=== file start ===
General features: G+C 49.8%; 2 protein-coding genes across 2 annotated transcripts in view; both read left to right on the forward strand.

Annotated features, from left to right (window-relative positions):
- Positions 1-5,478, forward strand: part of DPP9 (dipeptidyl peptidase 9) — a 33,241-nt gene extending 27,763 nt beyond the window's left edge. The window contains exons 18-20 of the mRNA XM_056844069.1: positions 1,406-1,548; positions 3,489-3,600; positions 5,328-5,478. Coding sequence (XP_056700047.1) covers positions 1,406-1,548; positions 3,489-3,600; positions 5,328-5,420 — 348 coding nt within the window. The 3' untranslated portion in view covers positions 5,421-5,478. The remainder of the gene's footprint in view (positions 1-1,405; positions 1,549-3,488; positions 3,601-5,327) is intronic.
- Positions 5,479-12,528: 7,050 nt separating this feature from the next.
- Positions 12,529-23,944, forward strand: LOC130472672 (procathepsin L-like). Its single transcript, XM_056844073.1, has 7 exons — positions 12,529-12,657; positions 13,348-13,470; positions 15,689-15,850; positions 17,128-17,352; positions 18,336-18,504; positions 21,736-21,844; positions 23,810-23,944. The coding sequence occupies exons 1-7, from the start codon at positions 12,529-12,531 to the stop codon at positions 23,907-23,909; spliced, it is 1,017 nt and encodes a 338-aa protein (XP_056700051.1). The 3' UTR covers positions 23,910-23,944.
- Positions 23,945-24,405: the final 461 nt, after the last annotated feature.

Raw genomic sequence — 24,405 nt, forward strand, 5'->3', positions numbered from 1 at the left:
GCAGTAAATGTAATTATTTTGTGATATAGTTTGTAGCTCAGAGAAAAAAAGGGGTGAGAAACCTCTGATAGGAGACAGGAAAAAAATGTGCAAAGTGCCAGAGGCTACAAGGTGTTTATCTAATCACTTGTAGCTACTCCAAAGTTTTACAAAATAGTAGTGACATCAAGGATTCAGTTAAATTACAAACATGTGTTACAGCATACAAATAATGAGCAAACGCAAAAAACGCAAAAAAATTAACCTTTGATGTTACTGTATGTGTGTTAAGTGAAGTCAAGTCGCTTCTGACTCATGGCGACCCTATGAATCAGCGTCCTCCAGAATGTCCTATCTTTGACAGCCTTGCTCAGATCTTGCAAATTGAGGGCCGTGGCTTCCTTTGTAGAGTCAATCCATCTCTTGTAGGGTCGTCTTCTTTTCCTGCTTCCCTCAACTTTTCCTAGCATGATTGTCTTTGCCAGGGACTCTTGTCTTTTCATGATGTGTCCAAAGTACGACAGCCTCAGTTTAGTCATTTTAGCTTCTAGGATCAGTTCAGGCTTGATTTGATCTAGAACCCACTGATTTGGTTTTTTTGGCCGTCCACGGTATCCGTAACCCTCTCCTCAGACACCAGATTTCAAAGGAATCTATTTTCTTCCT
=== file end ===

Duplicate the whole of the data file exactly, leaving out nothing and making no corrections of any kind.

General features: G+C 49.8%; 2 protein-coding genes across 2 annotated transcripts in view; both read left to right on the forward strand.

Annotated features, from left to right (window-relative positions):
- Positions 1-5,478, forward strand: part of DPP9 (dipeptidyl peptidase 9) — a 33,241-nt gene extending 27,763 nt beyond the window's left edge. The window contains exons 18-20 of the mRNA XM_056844069.1: positions 1,406-1,548; positions 3,489-3,600; positions 5,328-5,478. Coding sequence (XP_056700047.1) covers positions 1,406-1,548; positions 3,489-3,600; positions 5,328-5,420 — 348 coding nt within the window. The 3' untranslated portion in view covers positions 5,421-5,478. The remainder of the gene's footprint in view (positions 1-1,405; positions 1,549-3,488; positions 3,601-5,327) is intronic.
- Positions 5,479-12,528: 7,050 nt separating this feature from the next.
- Positions 12,529-23,944, forward strand: LOC130472672 (procathepsin L-like). Its single transcript, XM_056844073.1, has 7 exons — positions 12,529-12,657; positions 13,348-13,470; positions 15,689-15,850; positions 17,128-17,352; positions 18,336-18,504; positions 21,736-21,844; positions 23,810-23,944. The coding sequence occupies exons 1-7, from the start codon at positions 12,529-12,531 to the stop codon at positions 23,907-23,909; spliced, it is 1,017 nt and encodes a 338-aa protein (XP_056700051.1). The 3' UTR covers positions 23,910-23,944.
- Positions 23,945-24,405: the final 461 nt, after the last annotated feature.

Raw genomic sequence — 24,405 nt, forward strand, 5'->3', positions numbered from 1 at the left:
GCAGTAAATGTAATTATTTTGTGATATAGTTTGTAGCTCAGAGAAAAAAAGGGGTGAGAAACCTCTGATAGGAGACAGGAAAAAAATGTGCAAAGTGCCAGAGGCTACAAGGTGTTTATCTAATCACTTGTAGCTACTCCAAAGTTTTACAAAATAGTAGTGACATCAAGGATTCAGTTAAATTACAAACATGTGTTACAGCATACAAATAATGAGCAAACGCAAAAAACGCAAAAAAATTAACCTTTGATGTTACTGTATGTGTGTTAAGTGAAGTCAAGTCGCTTCTGACTCATGGCGACCCTATGAATCAGCGTCCTCCAGAATGTCCTATCTTTGACAGCCTTGCTCAGATCTTGCAAATTGAGGGCCGTGGCTTCCTTTGTAGAGTCAATCCATCTCTTGTAGGGTCGTCTTCTTTTCCTGCTTCCCTCAACTTTTCCTAGCATGATTGTCTTTGCCAGGGACTCTTGTCTTTTCATGATGTGTCCAAAGTACGACAGCCTCAGTTTAGTCATTTTAGCTTCTAGGATCAGTTCAGGCTTGATTTGATCTAGAACCCACTGATTTGGTTTTTTTGGCCGTCCACGGTATCCGTAACCCTCTCCTCAGACACCAGATTTCAAAGGAATCTATTTTCTTCCT